The Dow Jones Industrial Average suffered its worst one-day loss in more than six years overnight, prompting heavy losses across Asia and Europe on Tuesday.
While some debate remained about the catalyst for the losses, which began last week, few doubted that a stock market correction was now well under way as the Dow's cumulative losses in the past week exceeded 8%.
A correction occurs when an asset, security or other pricing mechanism such as a stock index falls more than 10% from its most recent cyclical peak.
The correction took on added significance on Monday, however, after losses in the US were among the sharpest seen since the global financial crisis, with the Dow - at one point - shedding nearly 800 points in just 10 minutes.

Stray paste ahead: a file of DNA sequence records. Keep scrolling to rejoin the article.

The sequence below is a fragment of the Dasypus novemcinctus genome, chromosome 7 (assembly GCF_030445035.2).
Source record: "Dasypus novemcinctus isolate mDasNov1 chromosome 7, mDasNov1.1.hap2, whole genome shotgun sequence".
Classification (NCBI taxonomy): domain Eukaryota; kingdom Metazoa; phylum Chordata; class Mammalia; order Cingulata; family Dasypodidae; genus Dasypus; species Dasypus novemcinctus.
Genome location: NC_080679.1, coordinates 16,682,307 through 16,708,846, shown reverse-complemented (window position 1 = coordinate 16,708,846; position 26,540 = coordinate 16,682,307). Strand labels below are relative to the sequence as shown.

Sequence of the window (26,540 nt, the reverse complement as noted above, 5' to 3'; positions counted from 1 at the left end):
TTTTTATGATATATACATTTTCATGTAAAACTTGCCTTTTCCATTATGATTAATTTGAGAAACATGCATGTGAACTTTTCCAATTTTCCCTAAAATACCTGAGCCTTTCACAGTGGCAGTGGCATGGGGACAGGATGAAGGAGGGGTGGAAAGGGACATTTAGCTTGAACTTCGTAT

Trading volume was the second-highest seen this decade, suggesting positions were being unwound across the board and at a frantic pace.
The Dow fell 4.6%, or 1,175.21 points to 24,345.75 - its largest points fall ever, and its largest percentage fall since August 2011 when the US lost its AAA credit rating. The S&P 500 lost 4.1% to 2,648.94, also its largest fall since August 2011. The Nasdaq Composite shed 3.78% to 6,967.53.
In Asia, the Nikkei 225 Average in Japan dumped 4.76% to 21,603.5, while Australia's S&P/ASX 200 slid 3.2% to 5,833,3. In late trade in Hong Kong, the Hang Seng index was down 4.35% at 30,815.
In the first moments of European trade, the EuroStoxx 50 index fell 3.21% to 3,367.5. London's FTSE 100 lost 3.1% to 7,108.5, while the CAC 40 in Paris and Frankfurt's Xetra Dax both opened 3.5% lower.